The Department of Petroleum Resources (DPR) has published a list of private refineries with a valid permit to operate in Nigeria.
As of March 2021, the number of valid refinery project licences stood at 23, with a total capacity of 1.09 million barrels per day (bpd) .
According to the petroleum regulatory agency, the Dangote refinery is above 80.3 percent complete.
The Dangote refinery, which is expected to process 650,000 barrels per day (bpd), is an integrated refinery and petrochemical project under construction in the Lekki Free Zone, Lagos. It is expected to be the Africa’s biggest oil refinery and the world’s biggest single-train facility, upon completion.
Recently, the Dangote group, led by Aliyu Suleiman, its chief strategy officer, had suggested that the national assembly’s joint committee on the petroleum industry bill (PIB) include a provision that oil import licence should be granted to only companies with active refinery licences.
“Nigeria is exceptional in being a major oil producer with near-zero refining capacity. Though the Dangote Refinery will help address this, there could be periods when petroleum products may need to be imported, such as when the refinery is undergoing turnaround maintenance or if demand grows to exceed capacity,” he had said.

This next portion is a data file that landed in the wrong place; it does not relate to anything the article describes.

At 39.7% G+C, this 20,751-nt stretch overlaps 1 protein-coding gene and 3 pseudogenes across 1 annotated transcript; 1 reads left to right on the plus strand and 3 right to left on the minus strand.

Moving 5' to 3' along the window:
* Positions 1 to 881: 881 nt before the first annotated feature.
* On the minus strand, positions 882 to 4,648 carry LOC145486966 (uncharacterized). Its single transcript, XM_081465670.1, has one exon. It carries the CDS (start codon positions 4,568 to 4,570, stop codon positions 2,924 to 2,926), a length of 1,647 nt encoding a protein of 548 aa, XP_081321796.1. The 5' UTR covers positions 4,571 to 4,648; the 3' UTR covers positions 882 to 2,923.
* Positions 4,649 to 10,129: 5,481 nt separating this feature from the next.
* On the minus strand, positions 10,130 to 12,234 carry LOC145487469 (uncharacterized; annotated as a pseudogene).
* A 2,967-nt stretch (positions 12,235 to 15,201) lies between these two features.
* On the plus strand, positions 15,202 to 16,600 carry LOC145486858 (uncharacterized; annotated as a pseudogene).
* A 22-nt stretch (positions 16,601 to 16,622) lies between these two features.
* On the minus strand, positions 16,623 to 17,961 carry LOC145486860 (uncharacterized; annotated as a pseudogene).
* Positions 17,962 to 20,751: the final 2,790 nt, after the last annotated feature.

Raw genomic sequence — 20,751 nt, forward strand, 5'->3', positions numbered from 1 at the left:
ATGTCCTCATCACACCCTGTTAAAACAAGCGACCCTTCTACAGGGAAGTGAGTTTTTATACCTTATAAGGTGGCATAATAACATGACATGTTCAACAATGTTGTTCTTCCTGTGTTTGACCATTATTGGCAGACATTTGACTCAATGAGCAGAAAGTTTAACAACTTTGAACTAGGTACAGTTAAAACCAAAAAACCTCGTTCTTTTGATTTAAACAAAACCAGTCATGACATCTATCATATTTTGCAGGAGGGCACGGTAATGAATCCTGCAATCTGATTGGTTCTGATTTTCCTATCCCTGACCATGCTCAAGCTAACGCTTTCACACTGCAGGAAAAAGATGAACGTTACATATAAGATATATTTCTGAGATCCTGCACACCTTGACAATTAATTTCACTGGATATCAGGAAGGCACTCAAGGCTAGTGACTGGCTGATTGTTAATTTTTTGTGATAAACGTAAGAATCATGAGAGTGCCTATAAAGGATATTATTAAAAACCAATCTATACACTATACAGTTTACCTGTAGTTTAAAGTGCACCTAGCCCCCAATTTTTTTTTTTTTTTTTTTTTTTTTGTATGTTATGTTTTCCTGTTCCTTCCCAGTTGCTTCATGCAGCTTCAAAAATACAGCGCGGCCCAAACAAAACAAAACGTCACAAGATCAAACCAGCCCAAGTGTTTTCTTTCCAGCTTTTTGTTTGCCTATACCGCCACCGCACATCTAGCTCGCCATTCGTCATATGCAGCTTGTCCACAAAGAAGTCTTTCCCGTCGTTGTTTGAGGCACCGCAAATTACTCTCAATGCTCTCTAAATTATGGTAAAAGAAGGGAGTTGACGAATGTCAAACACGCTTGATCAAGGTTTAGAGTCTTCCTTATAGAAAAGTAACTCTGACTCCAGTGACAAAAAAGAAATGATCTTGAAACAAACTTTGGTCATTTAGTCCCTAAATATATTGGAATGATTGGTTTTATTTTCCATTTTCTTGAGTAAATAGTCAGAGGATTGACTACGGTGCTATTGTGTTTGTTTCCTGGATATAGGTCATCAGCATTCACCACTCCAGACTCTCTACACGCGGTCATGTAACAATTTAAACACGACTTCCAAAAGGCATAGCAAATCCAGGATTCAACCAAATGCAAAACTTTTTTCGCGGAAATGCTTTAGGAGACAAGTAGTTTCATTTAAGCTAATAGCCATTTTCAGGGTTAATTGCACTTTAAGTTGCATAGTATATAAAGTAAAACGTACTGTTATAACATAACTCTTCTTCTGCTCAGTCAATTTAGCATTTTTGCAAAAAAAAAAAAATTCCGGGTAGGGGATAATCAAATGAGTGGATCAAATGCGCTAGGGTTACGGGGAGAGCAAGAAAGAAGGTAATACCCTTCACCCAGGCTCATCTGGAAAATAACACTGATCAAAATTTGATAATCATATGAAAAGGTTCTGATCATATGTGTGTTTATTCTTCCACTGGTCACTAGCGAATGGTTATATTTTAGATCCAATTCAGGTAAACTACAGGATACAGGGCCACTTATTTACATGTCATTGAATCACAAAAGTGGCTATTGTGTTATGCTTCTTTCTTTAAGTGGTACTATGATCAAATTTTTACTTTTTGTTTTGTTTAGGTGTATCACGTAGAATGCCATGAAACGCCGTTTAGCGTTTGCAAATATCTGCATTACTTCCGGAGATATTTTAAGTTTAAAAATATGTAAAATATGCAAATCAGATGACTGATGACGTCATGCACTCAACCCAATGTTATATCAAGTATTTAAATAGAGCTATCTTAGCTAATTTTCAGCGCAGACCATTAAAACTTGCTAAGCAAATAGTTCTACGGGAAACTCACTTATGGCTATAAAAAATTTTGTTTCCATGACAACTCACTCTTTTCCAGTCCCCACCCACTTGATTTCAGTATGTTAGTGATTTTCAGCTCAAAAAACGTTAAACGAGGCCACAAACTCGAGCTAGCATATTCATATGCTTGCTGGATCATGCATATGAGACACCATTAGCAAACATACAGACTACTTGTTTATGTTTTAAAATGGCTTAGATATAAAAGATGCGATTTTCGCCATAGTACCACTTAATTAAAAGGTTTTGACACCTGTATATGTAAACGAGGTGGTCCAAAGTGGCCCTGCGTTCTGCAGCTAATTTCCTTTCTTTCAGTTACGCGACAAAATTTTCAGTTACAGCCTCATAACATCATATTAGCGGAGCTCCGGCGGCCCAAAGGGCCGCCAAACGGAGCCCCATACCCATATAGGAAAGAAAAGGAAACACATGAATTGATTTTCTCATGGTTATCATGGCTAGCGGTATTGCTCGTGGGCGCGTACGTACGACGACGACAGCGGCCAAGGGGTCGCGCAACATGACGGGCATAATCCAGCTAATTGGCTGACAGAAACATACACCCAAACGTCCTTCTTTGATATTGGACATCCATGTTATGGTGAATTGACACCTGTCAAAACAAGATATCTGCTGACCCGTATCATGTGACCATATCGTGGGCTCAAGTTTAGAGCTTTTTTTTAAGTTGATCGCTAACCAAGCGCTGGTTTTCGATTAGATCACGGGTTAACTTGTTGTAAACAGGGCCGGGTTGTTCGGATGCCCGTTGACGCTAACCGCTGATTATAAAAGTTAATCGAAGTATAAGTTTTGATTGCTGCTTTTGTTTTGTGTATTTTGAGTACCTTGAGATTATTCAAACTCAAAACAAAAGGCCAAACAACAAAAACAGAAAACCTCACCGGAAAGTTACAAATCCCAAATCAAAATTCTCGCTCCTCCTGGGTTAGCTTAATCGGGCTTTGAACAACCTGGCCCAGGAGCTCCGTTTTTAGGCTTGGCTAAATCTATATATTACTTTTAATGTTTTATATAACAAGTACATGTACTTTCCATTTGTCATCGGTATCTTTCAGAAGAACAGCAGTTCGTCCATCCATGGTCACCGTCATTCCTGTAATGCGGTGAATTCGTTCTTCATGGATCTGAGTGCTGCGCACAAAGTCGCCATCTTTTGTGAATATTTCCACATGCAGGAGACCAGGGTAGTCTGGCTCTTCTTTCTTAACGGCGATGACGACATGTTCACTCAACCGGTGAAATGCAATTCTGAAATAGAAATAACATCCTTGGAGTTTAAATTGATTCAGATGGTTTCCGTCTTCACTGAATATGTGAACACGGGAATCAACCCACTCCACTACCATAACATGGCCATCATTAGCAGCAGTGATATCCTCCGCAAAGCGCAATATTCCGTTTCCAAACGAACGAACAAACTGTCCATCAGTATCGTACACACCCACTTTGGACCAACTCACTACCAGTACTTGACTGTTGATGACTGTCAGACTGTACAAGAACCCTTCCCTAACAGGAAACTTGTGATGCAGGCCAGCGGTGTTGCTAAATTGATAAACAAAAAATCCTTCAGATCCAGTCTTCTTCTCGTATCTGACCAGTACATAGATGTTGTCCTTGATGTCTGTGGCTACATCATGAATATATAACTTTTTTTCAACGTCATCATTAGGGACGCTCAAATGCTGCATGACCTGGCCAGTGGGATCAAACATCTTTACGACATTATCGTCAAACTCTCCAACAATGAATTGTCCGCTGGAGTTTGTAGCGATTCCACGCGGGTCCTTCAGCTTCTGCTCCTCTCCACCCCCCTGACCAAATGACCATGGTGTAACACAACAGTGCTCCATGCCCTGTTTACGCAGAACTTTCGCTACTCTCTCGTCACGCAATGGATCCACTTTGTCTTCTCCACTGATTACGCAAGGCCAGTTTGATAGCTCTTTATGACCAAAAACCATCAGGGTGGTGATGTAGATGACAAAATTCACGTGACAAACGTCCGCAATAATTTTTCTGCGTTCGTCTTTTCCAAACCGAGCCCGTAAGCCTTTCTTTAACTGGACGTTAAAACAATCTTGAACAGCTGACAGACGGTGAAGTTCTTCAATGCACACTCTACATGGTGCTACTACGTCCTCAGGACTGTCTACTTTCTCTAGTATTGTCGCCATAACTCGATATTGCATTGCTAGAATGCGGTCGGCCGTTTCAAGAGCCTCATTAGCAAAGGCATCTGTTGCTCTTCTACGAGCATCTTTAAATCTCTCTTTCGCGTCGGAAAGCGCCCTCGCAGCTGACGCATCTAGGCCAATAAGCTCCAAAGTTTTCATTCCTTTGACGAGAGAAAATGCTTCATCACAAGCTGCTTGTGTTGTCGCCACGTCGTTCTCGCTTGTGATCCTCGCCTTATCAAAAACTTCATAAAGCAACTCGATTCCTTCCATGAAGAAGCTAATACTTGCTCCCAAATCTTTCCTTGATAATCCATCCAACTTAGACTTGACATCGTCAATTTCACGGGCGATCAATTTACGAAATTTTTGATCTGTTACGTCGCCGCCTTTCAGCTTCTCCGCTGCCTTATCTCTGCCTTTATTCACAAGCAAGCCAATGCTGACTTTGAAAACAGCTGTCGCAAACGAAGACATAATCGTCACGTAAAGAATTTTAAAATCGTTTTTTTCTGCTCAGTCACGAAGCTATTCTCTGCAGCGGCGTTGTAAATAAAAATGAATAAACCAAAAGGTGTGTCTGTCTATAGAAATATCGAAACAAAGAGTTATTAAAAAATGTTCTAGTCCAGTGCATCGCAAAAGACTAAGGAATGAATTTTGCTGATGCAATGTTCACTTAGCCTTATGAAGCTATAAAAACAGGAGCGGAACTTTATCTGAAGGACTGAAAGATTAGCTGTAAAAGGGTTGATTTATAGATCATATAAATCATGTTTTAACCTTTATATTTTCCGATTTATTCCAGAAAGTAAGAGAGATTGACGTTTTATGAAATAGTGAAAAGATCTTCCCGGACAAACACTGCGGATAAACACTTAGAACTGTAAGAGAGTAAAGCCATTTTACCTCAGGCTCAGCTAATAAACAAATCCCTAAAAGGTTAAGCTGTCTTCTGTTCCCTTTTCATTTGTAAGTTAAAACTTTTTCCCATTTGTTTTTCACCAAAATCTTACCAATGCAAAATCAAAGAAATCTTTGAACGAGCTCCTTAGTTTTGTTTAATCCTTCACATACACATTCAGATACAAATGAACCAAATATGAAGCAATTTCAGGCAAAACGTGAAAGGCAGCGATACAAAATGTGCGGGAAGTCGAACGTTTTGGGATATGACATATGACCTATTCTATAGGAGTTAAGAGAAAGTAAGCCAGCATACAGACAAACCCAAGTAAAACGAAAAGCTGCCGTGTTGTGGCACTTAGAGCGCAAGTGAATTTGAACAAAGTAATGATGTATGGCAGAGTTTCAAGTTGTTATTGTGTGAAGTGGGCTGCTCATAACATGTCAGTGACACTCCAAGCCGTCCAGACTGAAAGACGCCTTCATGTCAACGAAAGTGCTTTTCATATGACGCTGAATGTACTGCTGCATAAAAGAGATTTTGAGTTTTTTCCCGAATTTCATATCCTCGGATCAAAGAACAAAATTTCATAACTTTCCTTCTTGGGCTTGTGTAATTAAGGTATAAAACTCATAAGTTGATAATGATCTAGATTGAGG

“To support this, licence to import any product shortfalls should be assigned only to companies with active refining licences. Import volume to be allocated between participants based on their respective production in the preceding quarter. Such import will be done under the Direct Sale Direct Purchase (DSDP) scheme.”
This means that the private companies should be the ones to benefit from their own failure to do what they were licensed and partly subsidised to deliver to the marketplace. This idea could prevent the forces of demand and supply from determining market trends with imports not being allowed to compete with local supply and hopefully bring about a truly competitive pricing regime.